Thursday, August 26, 2021

BOOK REVIEW: Unmentionable: The Victorian Lady's Guide to Sex, Marriage, and Manners by Therese Oneill

 It’s one thing to read the thick tomes of Victorian and Edwardian history for the political, socioeconomic, and artistic history of the times, but another thing altogether to get the nitty-gritty history of nineteenth-century daily life, particularly the lives of women. What did they wear for underclothes? How did they clean themselves? What about…excretory functions? What about sex?

Unmentionable: The Victorian Lady’s Guide to Sex, Marriage, and Manners
by Therese Oneill tackles these fascinating but often difficult to tease out questions, taking the answers mainly from contemporary “self-help” books for women, largely written by men. (And men pretending, for the purpose of authorship, to be women.) Mansplaining has been around forever! Misguided and condescending as these pseudo-medical tidbits can be, Oneill’s snarky presentation manages to make it funny rather than infuriating.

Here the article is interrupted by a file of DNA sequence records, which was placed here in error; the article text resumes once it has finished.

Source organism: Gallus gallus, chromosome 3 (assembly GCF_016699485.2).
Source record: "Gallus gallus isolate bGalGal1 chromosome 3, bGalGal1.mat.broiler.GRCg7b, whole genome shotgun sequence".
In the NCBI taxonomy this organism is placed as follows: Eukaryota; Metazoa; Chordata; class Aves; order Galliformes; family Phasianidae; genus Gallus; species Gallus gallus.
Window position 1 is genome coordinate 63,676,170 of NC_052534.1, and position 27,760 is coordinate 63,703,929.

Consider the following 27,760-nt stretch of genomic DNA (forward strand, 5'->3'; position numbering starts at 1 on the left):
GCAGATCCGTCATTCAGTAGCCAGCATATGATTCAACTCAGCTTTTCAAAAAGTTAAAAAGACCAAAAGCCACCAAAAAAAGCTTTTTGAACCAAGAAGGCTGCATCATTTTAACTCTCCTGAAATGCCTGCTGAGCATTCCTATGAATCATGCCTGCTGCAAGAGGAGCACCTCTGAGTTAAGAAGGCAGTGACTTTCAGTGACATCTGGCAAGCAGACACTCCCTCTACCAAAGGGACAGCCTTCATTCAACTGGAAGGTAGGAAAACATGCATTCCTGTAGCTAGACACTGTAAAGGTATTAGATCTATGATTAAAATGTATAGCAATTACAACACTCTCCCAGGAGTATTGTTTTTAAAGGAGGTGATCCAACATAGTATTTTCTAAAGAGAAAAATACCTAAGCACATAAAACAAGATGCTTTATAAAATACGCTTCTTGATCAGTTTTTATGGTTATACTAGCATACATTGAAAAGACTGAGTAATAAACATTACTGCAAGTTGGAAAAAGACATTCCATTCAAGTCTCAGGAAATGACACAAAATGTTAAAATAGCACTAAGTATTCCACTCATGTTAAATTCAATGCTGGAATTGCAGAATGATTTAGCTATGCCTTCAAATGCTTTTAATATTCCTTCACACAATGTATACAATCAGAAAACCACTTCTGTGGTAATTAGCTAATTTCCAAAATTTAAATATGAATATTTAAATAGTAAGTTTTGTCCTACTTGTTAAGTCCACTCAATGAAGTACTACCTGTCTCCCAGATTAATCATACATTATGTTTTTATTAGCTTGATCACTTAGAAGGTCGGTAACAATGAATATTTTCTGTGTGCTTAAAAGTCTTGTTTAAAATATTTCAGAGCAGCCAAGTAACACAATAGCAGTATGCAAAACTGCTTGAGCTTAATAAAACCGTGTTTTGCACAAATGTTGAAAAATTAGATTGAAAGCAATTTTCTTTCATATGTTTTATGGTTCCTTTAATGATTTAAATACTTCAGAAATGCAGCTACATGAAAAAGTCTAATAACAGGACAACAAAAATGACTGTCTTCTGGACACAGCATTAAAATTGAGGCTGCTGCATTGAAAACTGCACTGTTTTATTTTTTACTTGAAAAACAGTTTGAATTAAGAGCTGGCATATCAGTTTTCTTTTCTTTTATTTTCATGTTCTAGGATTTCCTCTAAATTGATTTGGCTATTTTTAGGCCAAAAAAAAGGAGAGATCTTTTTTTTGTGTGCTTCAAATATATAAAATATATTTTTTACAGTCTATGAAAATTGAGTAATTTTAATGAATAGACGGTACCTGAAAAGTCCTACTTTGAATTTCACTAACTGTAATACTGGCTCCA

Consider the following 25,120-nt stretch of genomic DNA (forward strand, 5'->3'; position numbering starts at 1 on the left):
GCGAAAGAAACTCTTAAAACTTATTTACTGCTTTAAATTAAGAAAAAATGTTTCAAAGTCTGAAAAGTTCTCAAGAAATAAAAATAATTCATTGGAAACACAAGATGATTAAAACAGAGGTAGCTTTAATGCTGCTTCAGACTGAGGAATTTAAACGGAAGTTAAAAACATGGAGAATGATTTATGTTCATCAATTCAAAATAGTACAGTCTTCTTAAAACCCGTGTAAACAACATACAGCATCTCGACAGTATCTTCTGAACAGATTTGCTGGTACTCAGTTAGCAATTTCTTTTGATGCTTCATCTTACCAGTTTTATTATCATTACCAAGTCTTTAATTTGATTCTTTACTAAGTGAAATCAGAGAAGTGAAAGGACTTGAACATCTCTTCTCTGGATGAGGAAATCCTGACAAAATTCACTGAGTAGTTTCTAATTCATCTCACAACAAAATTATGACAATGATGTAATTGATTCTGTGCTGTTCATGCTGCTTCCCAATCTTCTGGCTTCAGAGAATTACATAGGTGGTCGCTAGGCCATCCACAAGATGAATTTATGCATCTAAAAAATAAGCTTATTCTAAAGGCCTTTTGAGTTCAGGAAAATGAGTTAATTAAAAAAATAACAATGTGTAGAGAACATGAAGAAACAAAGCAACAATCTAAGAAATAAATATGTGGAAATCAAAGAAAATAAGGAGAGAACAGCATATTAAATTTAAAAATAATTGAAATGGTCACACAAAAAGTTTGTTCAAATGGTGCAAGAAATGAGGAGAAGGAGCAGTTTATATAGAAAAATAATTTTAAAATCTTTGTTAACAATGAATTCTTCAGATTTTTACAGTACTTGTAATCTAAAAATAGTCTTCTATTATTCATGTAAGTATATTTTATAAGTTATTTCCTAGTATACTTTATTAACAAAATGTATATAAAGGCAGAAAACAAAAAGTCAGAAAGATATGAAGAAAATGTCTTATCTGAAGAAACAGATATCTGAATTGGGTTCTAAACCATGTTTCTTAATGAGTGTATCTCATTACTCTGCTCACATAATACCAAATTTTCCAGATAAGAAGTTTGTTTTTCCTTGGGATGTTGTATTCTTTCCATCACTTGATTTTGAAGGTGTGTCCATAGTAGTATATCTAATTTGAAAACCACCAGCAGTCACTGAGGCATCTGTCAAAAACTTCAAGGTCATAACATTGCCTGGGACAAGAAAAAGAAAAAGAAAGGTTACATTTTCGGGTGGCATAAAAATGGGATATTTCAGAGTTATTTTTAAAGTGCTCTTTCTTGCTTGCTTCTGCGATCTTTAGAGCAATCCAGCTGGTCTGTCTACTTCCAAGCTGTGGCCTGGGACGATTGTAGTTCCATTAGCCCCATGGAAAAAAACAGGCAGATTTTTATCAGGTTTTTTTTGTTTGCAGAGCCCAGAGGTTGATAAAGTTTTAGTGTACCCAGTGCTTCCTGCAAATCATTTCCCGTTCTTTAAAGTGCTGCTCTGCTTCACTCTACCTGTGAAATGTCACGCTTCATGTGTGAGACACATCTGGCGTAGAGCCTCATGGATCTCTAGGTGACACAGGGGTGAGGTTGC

The book is informative, but in a big-picture, getting-the sense-of-things manner, rather than providing the more granular analysis (I hate that expression, but it’s currently in vogue) of historical data that novelists might want for historical accuracy. And readers of historical romance might end up with a jaundiced view of the next novel they pick up—things weren’t that rosy! But this is all good stuff to know, and this book is every bit as entertaining as a novel.

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